3. Take baby steps. Begin by using a projector and showing your students a PowerPoint file that came with your textbook. Give students a worksheet you have typed already typed up last year so they can type in their answers. Have them scavenger hunt for information and then send you the document with web site addresses pasted in with the answers.
  4. Go digital one unit at a time. (Take a unit you want to spice up or that you don't enjoy teaching as much and add digital components to it.) Collect web sites as you do your lesson planning. Create bookmark folders in your Internet browser and then save links in those folders. Be sure to search for all types of sites (blogs, wikis, video, audio, web pages, simulations, etc.) and bookmark those. Learn to search effectively, and you will find that you can do new lesson plans in a very short amount of time.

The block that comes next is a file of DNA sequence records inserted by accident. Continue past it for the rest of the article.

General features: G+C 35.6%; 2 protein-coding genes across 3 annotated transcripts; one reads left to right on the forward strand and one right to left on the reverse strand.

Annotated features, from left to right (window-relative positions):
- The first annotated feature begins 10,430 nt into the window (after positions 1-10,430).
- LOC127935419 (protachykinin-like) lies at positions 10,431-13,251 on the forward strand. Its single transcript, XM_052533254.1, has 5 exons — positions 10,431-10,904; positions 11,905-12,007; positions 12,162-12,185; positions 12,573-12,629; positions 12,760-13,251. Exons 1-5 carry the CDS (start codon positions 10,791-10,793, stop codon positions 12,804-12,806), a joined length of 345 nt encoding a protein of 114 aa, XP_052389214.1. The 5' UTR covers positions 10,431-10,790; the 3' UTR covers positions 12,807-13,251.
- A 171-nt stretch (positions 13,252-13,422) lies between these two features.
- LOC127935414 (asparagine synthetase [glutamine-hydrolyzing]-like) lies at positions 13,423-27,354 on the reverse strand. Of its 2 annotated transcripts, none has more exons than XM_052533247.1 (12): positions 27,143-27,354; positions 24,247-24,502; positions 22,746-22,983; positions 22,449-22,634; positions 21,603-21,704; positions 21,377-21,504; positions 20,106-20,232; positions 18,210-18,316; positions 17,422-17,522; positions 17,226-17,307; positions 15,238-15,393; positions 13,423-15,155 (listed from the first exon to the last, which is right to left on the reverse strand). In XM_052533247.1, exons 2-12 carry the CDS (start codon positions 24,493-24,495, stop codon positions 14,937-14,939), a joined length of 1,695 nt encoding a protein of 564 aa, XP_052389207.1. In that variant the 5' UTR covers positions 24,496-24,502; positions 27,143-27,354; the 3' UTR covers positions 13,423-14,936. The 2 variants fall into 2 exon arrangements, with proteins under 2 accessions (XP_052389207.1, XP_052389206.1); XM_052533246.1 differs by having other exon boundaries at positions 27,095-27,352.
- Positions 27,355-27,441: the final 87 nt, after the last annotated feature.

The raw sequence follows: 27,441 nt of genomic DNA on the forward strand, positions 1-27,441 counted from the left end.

5. You don't have to create every lesson plan by yourself. There are millions of lesson plans posted by qualified and creative teachers that they have posted to the Internet for you to use in your classroom. You just need to find them. If you look at the link list on the left side of this site, there are links by subject areas, as well as Lesson Plan web sites. Look through some of those sites, use their search features to speed up the process, and begin by using some of those.
Traditional Lesson Plan Outlines
    1. Objective
    2. Materials Needed
    3. Preset
    4. Lecture
    5. Practice Time
    6. Homework Time
    7. Assessment or grading method